Our results suggesting a contribution of PI3P in apicoplast biogenesis, we next wanted to elucidate more precisely the part played by PI3P in this process. Most apicoplast proteins are encoded by nuclear genes and must be targeted to the apicoplast, which is bounded by four membranes [10], [11]. They are either imported in the stroma after crossing four membranes or reach different membranes and/or inter-membrane spaces within the apicoplast. The traffic of nuclear-encoded proteins to the apicoplast requires entry into the secretory system (ER) before trafficking, a step that does not occur with double membrane primary plastids, in which proteins are typically synthesized in the cytosol and routed directly into the organelle. However, how these ER-transiting proteins are targeted to the apicoplast outermost membrane is unknown. Recent immuno-electron microscopy studies of proteins associated with outermost apicoplast membranes showed labeling not only of the peripheral compartments of the apicoplast, but also of dense vesicles next to the organelle [32], [33], [34], suggesting a vesicular route to the apicoplast for these peripheral membranes proteins.

We thus analysed the distribution of the three apicoplast outermost membrane proteins FtsH1 [33], APT1 [34] and the thioredoxin ATrx1 [32] following disturbance of PI3P function. For this purpose, ddFYVE expressing parasites were stably transfected with plasmids coding for V5-FtsH1 or APT1-HA, and subsequently transiently transfected with FNR-RFP and the cells were then treated or not with Shield-1. IFA analysis of FtsH1, APT1 and ATrx1 was performed using anti-V5, anti-HA and anti-ATrx1 (Mab 11G8) antibodies respectively. As described previously, the localization of outermost apicoplast proteins varies during the cell cycle ([35], data not shown). During plastid elongation, these apicoplast proteins localized around the length of the elongated apicoplast as well as on vesicles or tubules nearby, while during the interphase, the label was restricted to the plastid, co-localizing with the FNR-RFP marker. After one day of Shield-1 disturbance of PI3P function, we observed a diffuse staining of FtsH1, APT1 and ATrx1 around the organelle still labelled by FNR-RFP (Figure 6A and Figure S8), suggesting that the fusion of the vesicles containing membranous proteins with the apicoplast was inhibited. Moreover, when the apicoplast had disappeared from some parasites as a consequence of Shield-1 treatment (as detected by the loss of the FNR-RFP marker), the vesicular staining of outermost apicoplast proteins was still detected in all apicoplast-deprived parasites (Figure 6B and Figure S8).

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Figure 6. Traffic of apicoplast proteins in the presence of ddFYVE.

(A) The traffic of outermost apicoplast proteins is disturbed in the presence of ddFYVE. Immunofluorescence analysis of ddFYVE transfected parasites treated for 24 h with Shield-1 revealed a more diffuse labelling of ATrx1 (blue) around the apicoplast FNR-RFP dot (red) after Shield-1 treatment compared to untreated parasites (enlarged in the white framed box of the ATrx1 and FNR-RFP merged image). Single plane apotome sections are shown. (B) PI3P-containing vesicles and outermost apicoplast membrane proteins are still detected in the absence of the apicoplast. Open triangles indicate a diffuse staining of membranous ATrx1 (magenta) or FtsH1 (magenta) in FNR-RFP negative parasites. (C) Both ddFYVE (green) and ATrx1 (blue) accumulate and co-localize at the base of V-shaped dividing apicoplasts (FNR-RFP, red) in parasites treated for 6 h with Shield-1.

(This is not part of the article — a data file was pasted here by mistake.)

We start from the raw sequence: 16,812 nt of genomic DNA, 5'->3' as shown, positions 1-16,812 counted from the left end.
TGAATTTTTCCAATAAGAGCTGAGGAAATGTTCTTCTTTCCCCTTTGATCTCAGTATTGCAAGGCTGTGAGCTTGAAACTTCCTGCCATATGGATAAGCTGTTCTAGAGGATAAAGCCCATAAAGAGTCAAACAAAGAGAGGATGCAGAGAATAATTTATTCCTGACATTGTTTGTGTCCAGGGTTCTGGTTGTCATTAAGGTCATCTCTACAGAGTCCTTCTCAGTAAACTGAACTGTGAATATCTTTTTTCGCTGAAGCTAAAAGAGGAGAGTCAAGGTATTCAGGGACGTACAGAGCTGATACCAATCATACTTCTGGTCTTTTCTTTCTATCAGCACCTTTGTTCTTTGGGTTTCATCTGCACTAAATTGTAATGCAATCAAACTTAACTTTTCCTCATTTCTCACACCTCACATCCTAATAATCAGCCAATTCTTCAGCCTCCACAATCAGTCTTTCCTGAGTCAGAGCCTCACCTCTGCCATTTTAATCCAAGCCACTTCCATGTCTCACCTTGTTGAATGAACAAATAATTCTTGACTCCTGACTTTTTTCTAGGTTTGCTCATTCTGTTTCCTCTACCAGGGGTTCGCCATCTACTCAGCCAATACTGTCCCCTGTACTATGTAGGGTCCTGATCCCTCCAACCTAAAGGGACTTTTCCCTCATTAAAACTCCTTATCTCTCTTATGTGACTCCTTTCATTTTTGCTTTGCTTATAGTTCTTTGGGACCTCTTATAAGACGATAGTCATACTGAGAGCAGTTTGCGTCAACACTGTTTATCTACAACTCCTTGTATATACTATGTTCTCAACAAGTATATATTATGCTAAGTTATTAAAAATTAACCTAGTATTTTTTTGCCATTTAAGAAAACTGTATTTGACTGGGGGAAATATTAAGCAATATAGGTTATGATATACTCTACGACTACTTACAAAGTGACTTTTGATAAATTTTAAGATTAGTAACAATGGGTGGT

doi:10.1371/journal.ppat.1001286.g006

On dividing apicoplasts, we detected an accumulation of ATrx1 at the base of the V-shaped intermediates that co-localized with ddFYVE label (Figure 6C). Double IEM analysis was then conducted on ddFYVE/FtsH1 or ddFYVE/APT1 parasites to localize outermost apicoplast proteins and PI3P simultaneously. After four hours of Shield-1 treatment, anti-V5 and anti-GFP antibodies showed the simultaneous presence of FtsH1 (black arrows) and PI3P (green arrows) on both the outermost membrane of the apicoplast and on dense-core vesicles of ca. 0.1 µm in its vicinity (Figure 7A, B, C), as in untreated control cells ([33] and data not shown) demonstrating that PI3P was present on vesicles containing outermost apicoplast membrane proteins. In addition, we also detected FtsH1 on the larger, ddFYVE positive lucent vesicles. After one day of Shield-1 treatment, most of the vesicles containing APT1 (black arrows) (Figure 6D) and FtsH1 (data not shown) were the large electron lucent vesicles, also shown to be positive for the ddFYVE marker (green arrows) by double IEM (Figure 7E).

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Figure 7. Electron-lucent vesicles accumulate upon ddFYVE expression and contain apicoplast peripheral membrane proteins and PI3P.